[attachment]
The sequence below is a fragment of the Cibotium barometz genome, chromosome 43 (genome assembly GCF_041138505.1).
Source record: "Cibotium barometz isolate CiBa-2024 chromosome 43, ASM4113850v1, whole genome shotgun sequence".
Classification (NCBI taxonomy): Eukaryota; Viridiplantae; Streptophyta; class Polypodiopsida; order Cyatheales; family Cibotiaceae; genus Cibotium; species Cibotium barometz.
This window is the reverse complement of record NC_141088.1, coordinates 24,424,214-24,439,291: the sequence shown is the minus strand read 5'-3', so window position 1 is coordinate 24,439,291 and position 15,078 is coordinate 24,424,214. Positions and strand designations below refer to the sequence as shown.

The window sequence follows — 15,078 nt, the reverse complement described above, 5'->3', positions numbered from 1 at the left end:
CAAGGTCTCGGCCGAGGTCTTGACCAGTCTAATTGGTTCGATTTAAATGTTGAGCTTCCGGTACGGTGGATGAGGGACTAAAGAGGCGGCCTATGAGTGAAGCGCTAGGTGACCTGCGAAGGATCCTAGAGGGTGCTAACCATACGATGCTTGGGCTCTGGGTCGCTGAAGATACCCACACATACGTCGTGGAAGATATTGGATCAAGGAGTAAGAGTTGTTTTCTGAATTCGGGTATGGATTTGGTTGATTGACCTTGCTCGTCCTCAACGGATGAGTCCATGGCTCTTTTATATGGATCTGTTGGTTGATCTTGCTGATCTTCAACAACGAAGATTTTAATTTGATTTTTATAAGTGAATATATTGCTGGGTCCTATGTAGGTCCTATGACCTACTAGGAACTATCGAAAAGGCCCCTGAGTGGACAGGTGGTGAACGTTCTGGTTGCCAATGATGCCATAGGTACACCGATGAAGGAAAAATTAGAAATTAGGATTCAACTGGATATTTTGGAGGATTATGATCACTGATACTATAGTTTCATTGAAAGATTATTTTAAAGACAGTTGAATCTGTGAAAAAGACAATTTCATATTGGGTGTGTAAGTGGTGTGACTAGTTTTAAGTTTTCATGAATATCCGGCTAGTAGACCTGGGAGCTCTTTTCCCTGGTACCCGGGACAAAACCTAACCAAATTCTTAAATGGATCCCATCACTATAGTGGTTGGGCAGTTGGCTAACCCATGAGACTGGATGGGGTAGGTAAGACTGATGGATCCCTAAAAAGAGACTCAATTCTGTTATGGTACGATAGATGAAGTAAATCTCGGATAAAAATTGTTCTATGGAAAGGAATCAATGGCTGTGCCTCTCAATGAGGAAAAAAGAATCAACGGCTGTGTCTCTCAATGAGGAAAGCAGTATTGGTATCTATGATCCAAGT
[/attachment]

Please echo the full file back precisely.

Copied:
The sequence below is a fragment of the Cibotium barometz genome, chromosome 43 (genome assembly GCF_041138505.1).
Source record: "Cibotium barometz isolate CiBa-2024 chromosome 43, ASM4113850v1, whole genome shotgun sequence".
Classification (NCBI taxonomy): Eukaryota; Viridiplantae; Streptophyta; class Polypodiopsida; order Cyatheales; family Cibotiaceae; genus Cibotium; species Cibotium barometz.
This window is the reverse complement of record NC_141088.1, coordinates 24,424,214-24,439,291: the sequence shown is the minus strand read 5'-3', so window position 1 is coordinate 24,439,291 and position 15,078 is coordinate 24,424,214. Positions and strand designations below refer to the sequence as shown.

The window sequence follows — 15,078 nt, the reverse complement described above, 5'->3', positions numbered from 1 at the left end:
CAAGGTCTCGGCCGAGGTCTTGACCAGTCTAATTGGTTCGATTTAAATGTTGAGCTTCCGGTACGGTGGATGAGGGACTAAAGAGGCGGCCTATGAGTGAAGCGCTAGGTGACCTGCGAAGGATCCTAGAGGGTGCTAACCATACGATGCTTGGGCTCTGGGTCGCTGAAGATACCCACACATACGTCGTGGAAGATATTGGATCAAGGAGTAAGAGTTGTTTTCTGAATTCGGGTATGGATTTGGTTGATTGACCTTGCTCGTCCTCAACGGATGAGTCCATGGCTCTTTTATATGGATCTGTTGGTTGATCTTGCTGATCTTCAACAACGAAGATTTTAATTTGATTTTTATAAGTGAATATATTGCTGGGTCCTATGTAGGTCCTATGACCTACTAGGAACTATCGAAAAGGCCCCTGAGTGGACAGGTGGTGAACGTTCTGGTTGCCAATGATGCCATAGGTACACCGATGAAGGAAAAATTAGAAATTAGGATTCAACTGGATATTTTGGAGGATTATGATCACTGATACTATAGTTTCATTGAAAGATTATTTTAAAGACAGTTGAATCTGTGAAAAAGACAATTTCATATTGGGTGTGTAAGTGGTGTGACTAGTTTTAAGTTTTCATGAATATCCGGCTAGTAGACCTGGGAGCTCTTTTCCCTGGTACCCGGGACAAAACCTAACCAAATTCTTAAATGGATCCCATCACTATAGTGGTTGGGCAGTTGGCTAACCCATGAGACTGGATGGGGTAGGTAAGACTGATGGATCCCTAAAAAGAGACTCAATTCTGTTATGGTACGATAGATGAAGTAAATCTCGGATAAAAATTGTTCTATGGAAAGGAATCAATGGCTGTGCCTCTCAATGAGGAAAAAAGAATCAACGGCTGTGTCTCTCAATGAGGAAAGCAGTATTGGTATCTATGATCCAAGT